What was left for me

  • Deep fried sea slug
  • Anything with mushrooms
  • Anything with offal
  • Any shellfish (except prawns and tempura oysters)
  • Any pork dish
  • Animals' dongs and testicles
  • etc.

Obviously, on many occasions I went hungry, eating only the rice and drinking too much wine (one way of getting my share) while still sharing the bill.

A few years ago I decided that enough was enough.
My friends now know that when we go to Chinese, Indian, Thai, Japanese, Spanish etc restaurants or any tapas bars that I will order my own food and I will eat my food.
Sure they think I'm mean.
Sure I feel mean.
But I get to eat what I've ordered, enjoy it and don't have to wonder "what the fuck that chewy thing is in my mouth".

We went to a Japanese restaurant last night with some friends.
The food was outstanding (the Old Girl was paying the bill so I didn't see it so didn't faint).

The Old Girl explained to the friends my ordering method which I stuck to.

The problem was that at this restaurant there weren't any deep fried sea slugs, bulls testicles, monkey brains et al so the others ordered and shared some delectable dishes which I coveted but refused to share in myself even when prompted.

Sometimes principles can be a bastard.

Thursday, 17 March 2016


It's mid to late afternoon.
It's still sunny and warm but the burn has gone.
It's a magic moment knowing that soon it will grow darker and cooler but now........

It could be  Spring or Winter but this season, Autumn is best.

The essentials:

  • Sparkling wine (Deutz NV)
  • Smoked salmon (New Zealand cracked pepper flavoured)
  • Crackers (Huntley and Palmers baked flatbread 
  • Music (looped CD's of Miles Davis, Satchmo, Diana Kraal, Ella Fitzgerald, Nina Simone)
  • Reading (John Le Carre The Honourable Schoolboy)
OK, did I miss anything?
Well, company for a start but I was on my own and decided that ...'when in Rome...'

The experience took me back to my salad days' at University when I was living in Upland Road, Kelburn. I used to spend a day at uni (well, to be honest maybe half a day as the courses I was doing weren't riveting), walk home past the shops where I'd buy some nice things for dinner and when at home pour a nice glass of wine (good German Rheingau or French white Burgundy) and sit out on the lawn which overlooked Glenmore Road and Northland. I would put some 'nice' music on the turntable which in those days wasn't the exquisite jazz and blues I'm listening to now but was likely to have been Supertramp, Jethro Tull, Roxy Music, Rolling Stones etc. I would be planning my dinner - Wiener Schnitzel, coleslaw with a roast potato probably and enjoying the moment while I could.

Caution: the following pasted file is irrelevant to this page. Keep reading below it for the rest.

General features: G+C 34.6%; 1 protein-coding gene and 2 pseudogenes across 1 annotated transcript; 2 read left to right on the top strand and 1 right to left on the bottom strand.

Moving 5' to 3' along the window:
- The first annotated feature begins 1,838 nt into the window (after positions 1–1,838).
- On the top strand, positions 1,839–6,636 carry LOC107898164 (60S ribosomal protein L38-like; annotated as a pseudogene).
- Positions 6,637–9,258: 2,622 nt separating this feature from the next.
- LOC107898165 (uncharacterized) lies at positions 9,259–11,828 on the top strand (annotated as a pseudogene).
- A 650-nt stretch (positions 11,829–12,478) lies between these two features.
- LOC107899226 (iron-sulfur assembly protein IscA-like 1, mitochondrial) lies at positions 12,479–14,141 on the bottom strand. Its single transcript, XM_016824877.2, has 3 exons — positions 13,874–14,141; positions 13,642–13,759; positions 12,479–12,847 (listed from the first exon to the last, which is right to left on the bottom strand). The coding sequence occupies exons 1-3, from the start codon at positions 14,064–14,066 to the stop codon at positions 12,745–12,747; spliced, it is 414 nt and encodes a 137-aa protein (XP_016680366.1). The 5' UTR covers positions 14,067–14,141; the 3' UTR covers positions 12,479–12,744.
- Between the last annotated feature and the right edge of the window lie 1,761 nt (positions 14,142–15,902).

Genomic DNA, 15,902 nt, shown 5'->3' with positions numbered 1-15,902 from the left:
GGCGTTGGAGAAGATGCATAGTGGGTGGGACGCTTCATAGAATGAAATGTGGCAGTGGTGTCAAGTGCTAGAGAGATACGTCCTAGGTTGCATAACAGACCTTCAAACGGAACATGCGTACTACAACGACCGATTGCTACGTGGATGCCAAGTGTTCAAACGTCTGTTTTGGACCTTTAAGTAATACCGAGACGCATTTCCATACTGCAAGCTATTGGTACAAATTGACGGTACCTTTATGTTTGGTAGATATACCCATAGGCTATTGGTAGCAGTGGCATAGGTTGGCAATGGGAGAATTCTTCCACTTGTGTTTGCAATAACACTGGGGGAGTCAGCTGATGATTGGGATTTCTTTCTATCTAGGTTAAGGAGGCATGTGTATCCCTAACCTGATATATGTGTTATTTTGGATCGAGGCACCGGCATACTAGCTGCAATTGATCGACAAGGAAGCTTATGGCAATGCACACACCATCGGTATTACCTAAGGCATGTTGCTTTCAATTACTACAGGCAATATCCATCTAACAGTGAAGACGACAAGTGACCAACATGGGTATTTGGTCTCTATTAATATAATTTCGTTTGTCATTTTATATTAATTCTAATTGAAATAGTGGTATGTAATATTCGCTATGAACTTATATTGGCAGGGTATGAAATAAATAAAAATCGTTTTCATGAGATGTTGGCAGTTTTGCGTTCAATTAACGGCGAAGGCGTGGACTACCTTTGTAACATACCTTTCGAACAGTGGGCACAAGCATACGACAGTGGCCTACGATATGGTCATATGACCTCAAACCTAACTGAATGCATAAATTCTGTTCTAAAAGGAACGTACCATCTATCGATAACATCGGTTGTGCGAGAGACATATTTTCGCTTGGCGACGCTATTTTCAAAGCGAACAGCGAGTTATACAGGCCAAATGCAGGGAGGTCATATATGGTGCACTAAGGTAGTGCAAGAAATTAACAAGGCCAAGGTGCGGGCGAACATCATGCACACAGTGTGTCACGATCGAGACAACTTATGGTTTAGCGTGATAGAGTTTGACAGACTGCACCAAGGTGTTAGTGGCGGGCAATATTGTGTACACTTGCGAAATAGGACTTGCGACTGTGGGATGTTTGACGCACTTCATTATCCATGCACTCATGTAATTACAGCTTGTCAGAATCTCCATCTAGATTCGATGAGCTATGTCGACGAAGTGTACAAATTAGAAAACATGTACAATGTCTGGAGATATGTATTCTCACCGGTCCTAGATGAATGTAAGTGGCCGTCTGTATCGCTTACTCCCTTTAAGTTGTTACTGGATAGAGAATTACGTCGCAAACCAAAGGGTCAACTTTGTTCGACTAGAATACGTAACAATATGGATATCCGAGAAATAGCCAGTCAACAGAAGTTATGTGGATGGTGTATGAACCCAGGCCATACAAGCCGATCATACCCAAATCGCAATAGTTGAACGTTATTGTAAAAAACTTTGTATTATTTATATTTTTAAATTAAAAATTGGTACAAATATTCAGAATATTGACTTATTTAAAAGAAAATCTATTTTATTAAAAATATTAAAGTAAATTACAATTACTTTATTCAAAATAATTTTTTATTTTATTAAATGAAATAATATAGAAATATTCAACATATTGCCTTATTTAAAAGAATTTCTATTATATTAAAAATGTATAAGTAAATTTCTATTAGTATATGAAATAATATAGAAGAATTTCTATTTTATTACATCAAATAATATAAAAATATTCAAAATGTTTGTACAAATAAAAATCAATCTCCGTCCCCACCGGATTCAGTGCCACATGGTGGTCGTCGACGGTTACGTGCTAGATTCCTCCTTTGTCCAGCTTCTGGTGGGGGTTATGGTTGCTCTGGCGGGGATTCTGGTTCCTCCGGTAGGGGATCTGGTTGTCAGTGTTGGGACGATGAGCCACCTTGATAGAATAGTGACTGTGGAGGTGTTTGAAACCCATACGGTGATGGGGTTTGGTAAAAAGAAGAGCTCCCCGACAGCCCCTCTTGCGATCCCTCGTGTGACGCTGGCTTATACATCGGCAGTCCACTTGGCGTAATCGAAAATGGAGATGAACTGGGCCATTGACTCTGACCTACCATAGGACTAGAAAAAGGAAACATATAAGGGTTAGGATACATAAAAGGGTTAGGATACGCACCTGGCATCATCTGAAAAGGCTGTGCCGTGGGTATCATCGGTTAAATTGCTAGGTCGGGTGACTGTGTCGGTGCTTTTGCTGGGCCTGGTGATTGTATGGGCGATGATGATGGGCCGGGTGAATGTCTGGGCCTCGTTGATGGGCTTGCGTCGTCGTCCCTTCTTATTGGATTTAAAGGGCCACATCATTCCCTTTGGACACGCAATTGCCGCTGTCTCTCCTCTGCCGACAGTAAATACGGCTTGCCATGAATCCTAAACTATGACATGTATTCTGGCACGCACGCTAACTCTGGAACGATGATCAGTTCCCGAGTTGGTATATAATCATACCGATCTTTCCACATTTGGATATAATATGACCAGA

As the sun disappeared behind the Northland/Karori hills I knew that the magic moment was going to disappear also.

Flatmate Noel would soon arrive home, pissed and with a sack of fish and chips under his arm.

Friday, 11 March 2016



I decided to trim the bushes that were encroaching on the power and telephone lines at the corner of the deck today.

The trouble with trimming trees is not knowing when to stop.
I kept cutting and sawing and it was only the fact that the old tools I was using started to fail - the shears broke in half and the saw kept jamming because it was blunt - that I stopped.

I'd made quite a bit of mess but at least the wires were now safe.

As for me, I was cut and scratched and severely dehydrated having decided to undertake this in the early afternoon.

I haven't got a trailer and anyway don't have a tow bar on the little Toyota IST I drive but the car is a hatchback so I folded down the seats and jammed as much vegetation in as I could. Even the passenger seat was chock-a-block with cuttings. I drove off to the tip barely able to see where I was going.

Some things make us obsessive like taking out a punnet of hokey pokey ice cream from the fridge and telling yourself that you are only going to have a couple of spoonfuls. Yeah right.
Or opening that delicious chardonnay and saying that a glass or two will do. Really.
Or, in the case of Richard (of RBB) going on about his past wanking. God knows (Second can help here) why he has to tell us this maybe he's reliving old glories. See Here:


Talking of Second he's obsessed with the bible at present (anythings better than that bloody awful Ancient Mariner poem though) and is even putting a religious connotation to Richard's wanking.

Mind you though one of Seconds old biblical mates was Onan so I guess it's fair.

Wednesday, 9 March 2016


"...wheels turning round and round.
Go back Jack and do it again..."

Memory and nostalgia.
To some people it can be a bad thing. To me it's good and comforting.
I know that Richard (of RBB) only lives in the 'now' but maybe that's because he wanked a bit too much in his previous life and feels a bit guilty (Catholic guilt which is the worst) about that.